Mountain goats and the costs of living dangerously

Michael DeLue

May 2, 2024

Mountain goats use steep, exposed terrain to avoid carnivores such as wolves, but new research reveals a significant cost of this behavior: exposure to snow avalanches. 

Close up view of an adult male mountain goat.
Photo by Kevin White
Close-up view of an adult male mountain goat in late winter near the Juneau Icefield. Visible in the background are steep avalanche-prone slopes.

Findings from a long-term study by researchers at the University of Alaska Fairbanks and the University of Alaska Southeast with partners in Canada and Switzerland show that death from avalanches represents a widespread but previously undescribed pathway by which snow can influence populations of slow-growing mountain-adapted animals.

Using field data collected from four populations in coastal Alaska over 17 years, a study published in Communications Biology revealed the importance of avalanches in driving population dynamics of mountain goats, an iconic species in North American mountain cultures and landscapes. 

The wide-ranging study was funded by the Alaska Climate Adaptation Science Center, hosted by UAF, as part of its mission to understand climate impacts on Alaska’s land, water, animals and people.

“Avalanches transform mountain landscapes in major ways that can be both beneficial and deleterious,” said wildlife ecologist and lead author Kevin White of UAS and University of Victoria. “Our study provides the first detailed evidence of the latter, namely the striking impact avalanches can have on mountain wildlife population demography, with up to 22% of individuals killed by avalanches in a single year.”

The multidisciplinary team of wildlife and snow scientists from the US, Canada and Switzerland combined long-term field data from over 400 satellite-tagged mountain goats with innovative avalanche hazard modeling techniques to conduct the study. 

“This project offered a unique opportunity to explore how the physical process of avalanching snow influences wildlife populations, adding to our existing ecologically oriented understanding of snow-wildlife relationships,” said Eran Hood, a professor of environmental science at the University of Alaska Southeast and co-author of the study. 

Five adult mountain goats traversing below steep, snow loaded avalanche-prone slopes.
Kevin White
Five adult female mountain goats traverse below steep, snow-loaded avalanche-prone slopes in the Takshanuk Ridge, Haines, Alaska.

Famously described by author Douglas Chadwick as ‘a climbing bearded beast the color of winter,’ mountain goats are alpine ungulates comprising 32 species across 70 countries. They are highly specialized for alpine life, but their survival requires negotiating precarious trade-offs.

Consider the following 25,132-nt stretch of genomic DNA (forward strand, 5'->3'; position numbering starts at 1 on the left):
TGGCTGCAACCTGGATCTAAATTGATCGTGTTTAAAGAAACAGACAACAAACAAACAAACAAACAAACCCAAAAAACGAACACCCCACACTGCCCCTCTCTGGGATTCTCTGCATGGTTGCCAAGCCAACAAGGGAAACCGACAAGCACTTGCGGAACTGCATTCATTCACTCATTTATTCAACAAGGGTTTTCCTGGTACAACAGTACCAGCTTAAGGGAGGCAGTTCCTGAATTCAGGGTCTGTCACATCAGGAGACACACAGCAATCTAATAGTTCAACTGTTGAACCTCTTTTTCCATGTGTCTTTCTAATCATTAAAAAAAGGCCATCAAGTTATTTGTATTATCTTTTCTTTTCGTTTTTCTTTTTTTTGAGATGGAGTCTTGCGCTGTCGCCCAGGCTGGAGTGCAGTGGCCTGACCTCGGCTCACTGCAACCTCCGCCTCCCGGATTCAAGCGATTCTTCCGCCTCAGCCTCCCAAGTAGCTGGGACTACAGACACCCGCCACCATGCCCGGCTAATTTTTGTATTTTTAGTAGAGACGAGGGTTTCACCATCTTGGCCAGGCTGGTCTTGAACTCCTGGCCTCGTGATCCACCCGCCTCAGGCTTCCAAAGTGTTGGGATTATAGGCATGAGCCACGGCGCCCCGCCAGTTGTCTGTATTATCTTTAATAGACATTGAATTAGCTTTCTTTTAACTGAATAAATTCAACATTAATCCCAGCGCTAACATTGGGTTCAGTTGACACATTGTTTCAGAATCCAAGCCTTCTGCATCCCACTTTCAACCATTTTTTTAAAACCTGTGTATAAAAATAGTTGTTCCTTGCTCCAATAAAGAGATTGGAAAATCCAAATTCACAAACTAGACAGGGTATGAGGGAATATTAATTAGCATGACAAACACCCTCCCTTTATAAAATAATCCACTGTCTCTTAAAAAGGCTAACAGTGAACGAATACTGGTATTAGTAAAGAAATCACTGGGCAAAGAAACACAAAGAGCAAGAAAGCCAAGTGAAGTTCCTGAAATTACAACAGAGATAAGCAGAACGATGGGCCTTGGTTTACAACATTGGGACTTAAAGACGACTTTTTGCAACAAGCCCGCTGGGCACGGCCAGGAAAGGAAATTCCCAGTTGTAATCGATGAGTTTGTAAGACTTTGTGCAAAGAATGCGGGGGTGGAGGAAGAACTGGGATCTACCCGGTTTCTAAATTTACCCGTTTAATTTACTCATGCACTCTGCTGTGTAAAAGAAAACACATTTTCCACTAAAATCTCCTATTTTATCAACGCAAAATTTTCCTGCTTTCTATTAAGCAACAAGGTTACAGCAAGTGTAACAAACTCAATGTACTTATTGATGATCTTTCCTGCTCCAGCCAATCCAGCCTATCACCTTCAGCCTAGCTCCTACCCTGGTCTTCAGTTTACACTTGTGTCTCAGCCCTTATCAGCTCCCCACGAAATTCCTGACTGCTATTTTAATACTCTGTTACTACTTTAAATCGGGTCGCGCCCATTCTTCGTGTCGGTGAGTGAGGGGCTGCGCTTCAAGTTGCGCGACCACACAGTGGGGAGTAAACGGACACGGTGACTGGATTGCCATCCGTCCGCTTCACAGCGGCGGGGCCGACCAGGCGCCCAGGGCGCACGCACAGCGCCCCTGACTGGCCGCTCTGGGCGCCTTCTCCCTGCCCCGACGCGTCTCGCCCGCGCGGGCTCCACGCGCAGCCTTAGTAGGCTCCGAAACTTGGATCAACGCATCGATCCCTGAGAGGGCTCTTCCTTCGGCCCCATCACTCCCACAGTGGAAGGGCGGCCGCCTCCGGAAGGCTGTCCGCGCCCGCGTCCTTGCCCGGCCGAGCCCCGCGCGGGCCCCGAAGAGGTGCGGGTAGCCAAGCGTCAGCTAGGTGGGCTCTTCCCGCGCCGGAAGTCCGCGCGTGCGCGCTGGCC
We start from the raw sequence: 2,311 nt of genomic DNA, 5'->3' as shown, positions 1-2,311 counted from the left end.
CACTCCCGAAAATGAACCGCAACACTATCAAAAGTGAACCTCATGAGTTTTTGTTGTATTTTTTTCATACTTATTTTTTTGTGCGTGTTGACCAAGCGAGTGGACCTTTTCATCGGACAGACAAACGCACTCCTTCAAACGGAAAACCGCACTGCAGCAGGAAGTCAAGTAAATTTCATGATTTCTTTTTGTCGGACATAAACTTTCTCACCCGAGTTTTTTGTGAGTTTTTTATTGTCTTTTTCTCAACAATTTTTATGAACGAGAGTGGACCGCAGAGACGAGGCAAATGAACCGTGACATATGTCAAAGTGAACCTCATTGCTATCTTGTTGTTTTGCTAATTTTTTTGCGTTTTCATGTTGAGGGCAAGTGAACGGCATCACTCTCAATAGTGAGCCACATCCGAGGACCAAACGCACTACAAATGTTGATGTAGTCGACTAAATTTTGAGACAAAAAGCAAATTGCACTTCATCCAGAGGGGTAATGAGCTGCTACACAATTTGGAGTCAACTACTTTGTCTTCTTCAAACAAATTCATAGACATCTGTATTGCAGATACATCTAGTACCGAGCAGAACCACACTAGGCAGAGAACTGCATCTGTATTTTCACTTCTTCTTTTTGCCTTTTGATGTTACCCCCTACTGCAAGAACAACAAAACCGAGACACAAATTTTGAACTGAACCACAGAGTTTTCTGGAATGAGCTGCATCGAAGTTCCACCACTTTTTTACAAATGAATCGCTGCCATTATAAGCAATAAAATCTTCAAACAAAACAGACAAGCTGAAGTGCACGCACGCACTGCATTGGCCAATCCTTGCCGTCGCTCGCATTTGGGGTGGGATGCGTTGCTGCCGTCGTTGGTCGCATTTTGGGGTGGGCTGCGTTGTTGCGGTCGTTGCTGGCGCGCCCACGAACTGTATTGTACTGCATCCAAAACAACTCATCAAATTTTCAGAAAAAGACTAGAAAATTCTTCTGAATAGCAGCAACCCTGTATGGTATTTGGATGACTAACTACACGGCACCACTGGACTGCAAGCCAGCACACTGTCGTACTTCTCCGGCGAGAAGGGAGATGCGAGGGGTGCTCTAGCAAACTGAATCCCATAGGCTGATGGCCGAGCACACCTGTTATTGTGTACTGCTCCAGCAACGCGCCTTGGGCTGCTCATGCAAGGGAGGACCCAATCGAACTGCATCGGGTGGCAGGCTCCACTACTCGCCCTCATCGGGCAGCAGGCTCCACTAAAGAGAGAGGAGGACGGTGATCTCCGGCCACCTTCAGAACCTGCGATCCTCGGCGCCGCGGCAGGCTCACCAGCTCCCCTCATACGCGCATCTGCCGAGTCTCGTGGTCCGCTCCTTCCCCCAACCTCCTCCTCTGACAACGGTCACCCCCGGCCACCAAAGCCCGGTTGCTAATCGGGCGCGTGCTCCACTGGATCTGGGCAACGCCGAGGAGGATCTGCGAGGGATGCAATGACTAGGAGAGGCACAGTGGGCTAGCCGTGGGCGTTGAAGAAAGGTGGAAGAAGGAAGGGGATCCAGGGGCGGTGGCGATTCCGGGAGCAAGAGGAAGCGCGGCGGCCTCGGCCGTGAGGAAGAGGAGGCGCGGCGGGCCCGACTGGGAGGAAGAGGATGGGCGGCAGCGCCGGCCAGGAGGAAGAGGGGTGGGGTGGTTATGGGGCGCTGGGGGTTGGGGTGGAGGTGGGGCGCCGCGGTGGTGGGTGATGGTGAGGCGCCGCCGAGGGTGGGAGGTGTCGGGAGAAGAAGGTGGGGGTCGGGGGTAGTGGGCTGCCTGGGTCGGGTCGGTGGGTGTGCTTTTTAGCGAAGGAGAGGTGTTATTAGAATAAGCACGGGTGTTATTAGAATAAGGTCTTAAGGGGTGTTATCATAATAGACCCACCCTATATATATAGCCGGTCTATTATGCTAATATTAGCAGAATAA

The ever-present risk of wolves and other large carnivores compels them to inhabit steep, rugged terrain to minimize the risk of predation. However, the predator-free cliffs expose animals to slopes that regularly experience avalanches. 

While dangerous, avalanches may also provide access to sustenance. Slides expose vegetation in winter and later in spring, when early-emerging “green waves” of nutritious forage appear in avalanche chutes recently swept clean of snow. 

However, balancing risk and reward is tricky. Avalanche risk can be hard to detect, with the unstable layers that trigger slides being buried deep within the snowpack.

The implications of avalanche mortalities for small, isolated mountain goat populations can be profound. 

By monitoring radio-marked animals and examining mortality events, researchers determined that more than a third of all mountain goat deaths were caused by avalanches occurring across nine months of the year. 

Unlike predation and malnutrition, which selectively remove immature and old animals from the population, avalanches kill animals at random. As a result, avalanche mortalities included a significant fraction of prime-aged mountain goats of high reproductive value.

How climate change is likely to alter the prevalence of avalanches and the resulting impact on the species is an important area of future research. Existing evidence suggests changes will vary geographically and track projected increases in extreme weather events. These dynamics will play out across the diverse range of mountain goats and other alpine species and have important implications for their future viability and resilience. 

An ice age relic of modern-day Pleistocene landscapes, mountain goats are sentinels of change in alpine ecosystems because they are particularly sensitive to shifts in weather and climate.   

ADDITIONAL CONTACTS: Kevin White,, 907-723-3226; Eran Hood,, 907-796-6244; Gabe Wolken,